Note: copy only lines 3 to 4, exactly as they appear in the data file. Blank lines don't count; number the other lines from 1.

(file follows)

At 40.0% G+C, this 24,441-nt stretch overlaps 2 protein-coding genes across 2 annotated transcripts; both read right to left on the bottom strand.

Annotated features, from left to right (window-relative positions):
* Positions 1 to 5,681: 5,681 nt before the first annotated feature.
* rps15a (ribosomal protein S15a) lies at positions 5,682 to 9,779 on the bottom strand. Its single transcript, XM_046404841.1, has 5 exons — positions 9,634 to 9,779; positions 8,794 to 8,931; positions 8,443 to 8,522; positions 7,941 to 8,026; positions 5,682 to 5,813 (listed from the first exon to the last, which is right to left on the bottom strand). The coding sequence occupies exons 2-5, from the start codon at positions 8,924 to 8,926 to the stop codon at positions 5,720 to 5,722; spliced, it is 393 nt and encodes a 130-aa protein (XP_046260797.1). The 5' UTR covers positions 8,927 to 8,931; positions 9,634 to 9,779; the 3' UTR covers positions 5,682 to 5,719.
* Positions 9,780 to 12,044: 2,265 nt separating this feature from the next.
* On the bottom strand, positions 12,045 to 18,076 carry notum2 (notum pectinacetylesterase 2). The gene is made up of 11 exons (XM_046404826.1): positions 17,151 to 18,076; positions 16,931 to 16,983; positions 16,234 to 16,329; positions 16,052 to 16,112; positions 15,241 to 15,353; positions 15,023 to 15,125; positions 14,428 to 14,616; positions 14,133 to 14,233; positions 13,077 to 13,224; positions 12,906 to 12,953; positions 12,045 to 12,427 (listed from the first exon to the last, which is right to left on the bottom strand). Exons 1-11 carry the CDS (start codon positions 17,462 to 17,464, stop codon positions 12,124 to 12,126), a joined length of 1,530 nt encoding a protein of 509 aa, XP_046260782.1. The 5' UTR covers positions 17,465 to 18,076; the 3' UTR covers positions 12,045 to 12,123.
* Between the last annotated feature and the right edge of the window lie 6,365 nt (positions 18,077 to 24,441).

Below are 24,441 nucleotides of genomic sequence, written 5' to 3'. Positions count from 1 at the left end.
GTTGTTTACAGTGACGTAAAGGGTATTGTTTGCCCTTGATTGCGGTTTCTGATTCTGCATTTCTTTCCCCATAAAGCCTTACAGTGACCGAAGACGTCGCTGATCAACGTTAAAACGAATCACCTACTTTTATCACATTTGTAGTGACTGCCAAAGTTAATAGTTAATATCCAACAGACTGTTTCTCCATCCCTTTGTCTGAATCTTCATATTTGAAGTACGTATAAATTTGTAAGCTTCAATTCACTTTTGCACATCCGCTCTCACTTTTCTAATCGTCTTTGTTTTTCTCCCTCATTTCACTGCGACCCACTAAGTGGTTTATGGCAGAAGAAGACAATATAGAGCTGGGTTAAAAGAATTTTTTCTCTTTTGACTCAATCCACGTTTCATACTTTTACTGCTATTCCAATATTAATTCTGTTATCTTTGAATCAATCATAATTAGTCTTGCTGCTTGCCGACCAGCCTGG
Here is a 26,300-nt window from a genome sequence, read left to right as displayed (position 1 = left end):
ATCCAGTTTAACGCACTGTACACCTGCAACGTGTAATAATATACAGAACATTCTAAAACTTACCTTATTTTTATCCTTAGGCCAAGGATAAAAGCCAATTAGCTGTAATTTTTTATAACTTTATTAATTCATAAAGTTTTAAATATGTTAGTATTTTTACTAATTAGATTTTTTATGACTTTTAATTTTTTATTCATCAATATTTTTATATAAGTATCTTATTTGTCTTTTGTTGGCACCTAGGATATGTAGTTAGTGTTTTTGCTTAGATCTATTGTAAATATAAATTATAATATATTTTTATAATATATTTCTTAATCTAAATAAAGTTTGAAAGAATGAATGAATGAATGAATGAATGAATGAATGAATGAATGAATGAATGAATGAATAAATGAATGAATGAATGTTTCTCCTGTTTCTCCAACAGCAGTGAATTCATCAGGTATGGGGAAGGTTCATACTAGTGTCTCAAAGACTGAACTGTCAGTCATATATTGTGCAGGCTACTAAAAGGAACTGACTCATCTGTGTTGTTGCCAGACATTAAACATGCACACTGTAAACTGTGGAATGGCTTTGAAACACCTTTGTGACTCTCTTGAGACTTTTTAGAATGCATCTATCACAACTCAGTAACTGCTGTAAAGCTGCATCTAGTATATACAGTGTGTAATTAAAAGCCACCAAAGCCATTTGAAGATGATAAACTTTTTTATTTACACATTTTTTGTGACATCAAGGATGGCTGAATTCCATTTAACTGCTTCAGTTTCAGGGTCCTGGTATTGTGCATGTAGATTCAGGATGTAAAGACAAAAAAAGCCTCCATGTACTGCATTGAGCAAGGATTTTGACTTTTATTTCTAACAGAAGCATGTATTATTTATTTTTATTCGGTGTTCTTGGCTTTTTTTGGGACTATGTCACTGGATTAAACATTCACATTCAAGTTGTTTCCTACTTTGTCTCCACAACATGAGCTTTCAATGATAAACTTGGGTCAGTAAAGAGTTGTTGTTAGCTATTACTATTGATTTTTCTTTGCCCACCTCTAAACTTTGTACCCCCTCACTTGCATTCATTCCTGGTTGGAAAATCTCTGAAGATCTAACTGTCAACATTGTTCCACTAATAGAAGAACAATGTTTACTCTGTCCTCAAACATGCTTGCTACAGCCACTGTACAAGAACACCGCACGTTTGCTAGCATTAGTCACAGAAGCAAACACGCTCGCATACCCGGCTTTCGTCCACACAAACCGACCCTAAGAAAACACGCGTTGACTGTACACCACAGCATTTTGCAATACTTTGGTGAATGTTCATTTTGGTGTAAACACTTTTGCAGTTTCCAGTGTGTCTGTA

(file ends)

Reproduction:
* Positions 1 to 5,681: 5,681 nt before the first annotated feature.
* rps15a (ribosomal protein S15a) lies at positions 5,682 to 9,779 on the bottom strand. Its single transcript, XM_046404841.1, has 5 exons — positions 9,634 to 9,779; positions 8,794 to 8,931; positions 8,443 to 8,522; positions 7,941 to 8,026; positions 5,682 to 5,813 (listed from the first exon to the last, which is right to left on the bottom strand). The coding sequence occupies exons 2-5, from the start codon at positions 8,924 to 8,926 to the stop codon at positions 5,720 to 5,722; spliced, it is 393 nt and encodes a 130-aa protein (XP_046260797.1). The 5' UTR covers positions 8,927 to 8,931; positions 9,634 to 9,779; the 3' UTR covers positions 5,682 to 5,719.